Since first launching in 2013 with a mission to make clean products tablestakes in beauty, Beautycounter has not wavered in its advocacy.
Beautycounter has gone on to lobby for legislative reform on Capitol Hill, and organized in-person and text-based advocacy campaigns to support cosmetic formulation standards, among other work. Private equity firm The Carlyle Group acquired a majority stake acquisition in Beautycounter in April 2021, valuing the brand at $1 billion. In February, Beautycounter appointed veteran industry executive Marc Rey as CEO to strengthen its organization and supercharge sales growth. Previously, Rey served as CEO and global chief growth officer of Shiseido Americas, and svp of Coty North America. Rey said he was attracted to the role at Beautycounter precisely because of the brand’s mission around clean beauty and advocacy. Gregg Renfrew, founder of Beautycounter, continues to lead the brand’s community engagement, brand innovation and advocacy mission.
Rey spoke with Glossy about his top priorities at Beautycounter and concerns about the economy.
What are your top priorities this year?
“[My biggest] priority is our mission to put safer products in the hands of as many women as possible. We’re succeeding in doing that. There are many more brands which follow our lead and claim that they’re clean. There’s some recent legislation coming, which is is good. I have the classic business objectives, like beefing up my team, [driving] sales growth, having the best innovation on the market and increase trialing of products. We’re doing well, but we’re only scratching the surface, in terms of growth. We’re talking to a lot of young consumers and have a pretty bullish plan to increase trials [of our products] among young consumers.”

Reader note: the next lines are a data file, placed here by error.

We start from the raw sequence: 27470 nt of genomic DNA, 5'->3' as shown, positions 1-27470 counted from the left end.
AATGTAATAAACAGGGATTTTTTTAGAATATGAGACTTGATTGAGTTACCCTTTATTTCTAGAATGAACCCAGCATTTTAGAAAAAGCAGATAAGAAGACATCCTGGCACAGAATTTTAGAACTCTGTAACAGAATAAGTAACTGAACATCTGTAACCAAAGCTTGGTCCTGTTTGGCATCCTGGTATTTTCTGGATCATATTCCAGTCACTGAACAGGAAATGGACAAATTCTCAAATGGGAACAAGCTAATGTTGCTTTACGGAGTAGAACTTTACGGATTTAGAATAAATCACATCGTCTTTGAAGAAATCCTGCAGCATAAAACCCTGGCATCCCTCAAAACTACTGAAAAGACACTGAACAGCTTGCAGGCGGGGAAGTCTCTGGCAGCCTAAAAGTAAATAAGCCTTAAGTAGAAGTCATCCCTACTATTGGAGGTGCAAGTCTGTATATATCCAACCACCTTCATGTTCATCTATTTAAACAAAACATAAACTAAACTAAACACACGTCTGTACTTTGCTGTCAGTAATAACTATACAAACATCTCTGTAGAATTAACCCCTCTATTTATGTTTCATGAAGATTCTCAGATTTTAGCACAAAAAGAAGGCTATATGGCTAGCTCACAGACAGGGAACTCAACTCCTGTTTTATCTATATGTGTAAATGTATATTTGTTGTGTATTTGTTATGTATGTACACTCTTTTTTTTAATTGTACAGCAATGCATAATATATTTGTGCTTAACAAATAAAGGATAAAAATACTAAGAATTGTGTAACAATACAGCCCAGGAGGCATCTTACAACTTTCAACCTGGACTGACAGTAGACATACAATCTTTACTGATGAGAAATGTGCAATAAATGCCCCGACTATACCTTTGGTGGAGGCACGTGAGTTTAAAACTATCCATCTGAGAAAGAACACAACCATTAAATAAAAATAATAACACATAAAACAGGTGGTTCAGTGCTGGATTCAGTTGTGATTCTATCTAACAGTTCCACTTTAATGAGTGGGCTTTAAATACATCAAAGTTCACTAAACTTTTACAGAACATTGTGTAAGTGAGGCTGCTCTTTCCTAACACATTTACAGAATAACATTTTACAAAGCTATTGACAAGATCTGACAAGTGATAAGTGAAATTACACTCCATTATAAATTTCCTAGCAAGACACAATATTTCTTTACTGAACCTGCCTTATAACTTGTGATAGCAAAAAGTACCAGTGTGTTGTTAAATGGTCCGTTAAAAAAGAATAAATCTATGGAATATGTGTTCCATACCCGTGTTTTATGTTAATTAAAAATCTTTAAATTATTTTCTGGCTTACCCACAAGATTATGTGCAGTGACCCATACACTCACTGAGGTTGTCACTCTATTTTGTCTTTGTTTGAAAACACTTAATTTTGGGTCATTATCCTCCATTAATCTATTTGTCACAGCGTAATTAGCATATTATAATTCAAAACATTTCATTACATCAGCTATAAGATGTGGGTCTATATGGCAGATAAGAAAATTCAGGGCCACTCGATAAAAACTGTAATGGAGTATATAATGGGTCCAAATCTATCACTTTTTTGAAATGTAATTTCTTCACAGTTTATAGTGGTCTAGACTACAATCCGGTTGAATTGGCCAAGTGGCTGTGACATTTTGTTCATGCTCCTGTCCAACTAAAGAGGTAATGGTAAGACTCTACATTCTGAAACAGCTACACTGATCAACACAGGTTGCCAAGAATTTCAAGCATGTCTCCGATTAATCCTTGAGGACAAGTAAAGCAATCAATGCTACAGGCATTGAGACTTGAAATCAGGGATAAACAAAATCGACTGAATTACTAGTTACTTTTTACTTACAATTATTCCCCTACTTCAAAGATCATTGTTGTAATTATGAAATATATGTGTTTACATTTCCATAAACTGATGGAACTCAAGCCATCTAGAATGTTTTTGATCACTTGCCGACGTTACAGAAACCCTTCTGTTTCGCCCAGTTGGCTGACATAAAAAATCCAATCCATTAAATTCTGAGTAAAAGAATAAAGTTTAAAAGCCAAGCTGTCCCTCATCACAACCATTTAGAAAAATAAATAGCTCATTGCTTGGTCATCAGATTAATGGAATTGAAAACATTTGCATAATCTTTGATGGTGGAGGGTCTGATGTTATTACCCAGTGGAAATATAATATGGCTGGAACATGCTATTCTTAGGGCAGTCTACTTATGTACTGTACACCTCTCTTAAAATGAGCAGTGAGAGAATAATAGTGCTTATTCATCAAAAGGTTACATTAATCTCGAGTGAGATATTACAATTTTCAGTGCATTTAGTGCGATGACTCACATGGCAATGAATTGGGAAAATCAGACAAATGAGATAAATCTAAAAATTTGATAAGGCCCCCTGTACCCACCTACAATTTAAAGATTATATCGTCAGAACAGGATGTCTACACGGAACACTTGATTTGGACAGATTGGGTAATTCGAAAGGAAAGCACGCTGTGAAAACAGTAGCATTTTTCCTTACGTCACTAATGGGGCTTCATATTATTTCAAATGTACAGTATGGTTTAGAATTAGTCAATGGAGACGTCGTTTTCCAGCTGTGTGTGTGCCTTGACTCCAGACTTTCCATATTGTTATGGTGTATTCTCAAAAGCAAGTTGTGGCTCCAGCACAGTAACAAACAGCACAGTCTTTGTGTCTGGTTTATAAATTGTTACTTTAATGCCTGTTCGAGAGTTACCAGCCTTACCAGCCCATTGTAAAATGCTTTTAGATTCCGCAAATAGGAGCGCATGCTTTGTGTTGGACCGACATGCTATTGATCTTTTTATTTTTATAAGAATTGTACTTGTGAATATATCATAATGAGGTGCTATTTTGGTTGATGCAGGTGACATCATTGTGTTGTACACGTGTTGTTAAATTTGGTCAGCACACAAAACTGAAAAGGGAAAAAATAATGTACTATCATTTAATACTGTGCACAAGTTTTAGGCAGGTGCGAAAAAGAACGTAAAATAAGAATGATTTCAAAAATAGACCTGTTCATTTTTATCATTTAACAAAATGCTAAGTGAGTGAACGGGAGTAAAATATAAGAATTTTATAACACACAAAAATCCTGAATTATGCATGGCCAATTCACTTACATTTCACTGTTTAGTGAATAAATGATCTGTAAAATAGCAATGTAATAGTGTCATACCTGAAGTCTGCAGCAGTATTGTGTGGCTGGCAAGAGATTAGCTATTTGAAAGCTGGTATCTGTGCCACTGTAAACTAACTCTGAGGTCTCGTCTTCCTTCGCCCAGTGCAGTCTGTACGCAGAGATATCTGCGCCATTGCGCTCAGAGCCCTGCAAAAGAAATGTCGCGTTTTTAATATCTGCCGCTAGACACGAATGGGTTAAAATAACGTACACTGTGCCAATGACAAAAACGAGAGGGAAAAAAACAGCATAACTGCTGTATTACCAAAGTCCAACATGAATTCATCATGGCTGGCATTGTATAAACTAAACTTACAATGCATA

How are you navigating inflation and a likely economic recession?
“I am carefully monitoring [the business], watching the supply chain and de-risking by putting some safety [mechanisms] in place like buffering supply chain inventory. I’m also trying to manage cost and see where it’s moving. Beautycounter also has our beauty advocates [salespeople], who promote the brand and sell products. [Direct-selling] is a model which is relatively recession-proof, because in a recession, more people are interested [in selling Beautycounter]. A lot of women do that in addition to their day job. We have so much left in the tank that even, in a recession, we have a lot of growth opportunities. It may not be at the same speed of growth if there is a recession, but we can still grow enormously.”
What keeps you up at night?
“The state of the economy is a concern. Inflation is the worst thing of all because inflation is bad for profitability and for purchasing power. It’s super concerning because, psychologically, it has a direct and indirect effect [on consumers]. So that’s an issue. We have done some [limited] pricing increases, but we don’t have big price increases planned for the moment. But that may change if inflation keeps on increasing. We’re pretty [well set] in covering ourselves, in terms of supply, for a relatively long period, which means we benefited from our original cost of goods. But overall, I sleep pretty well at night; I have a great team, I’m working for a beautiful brand, and I’m trying to move the world in the right direction.”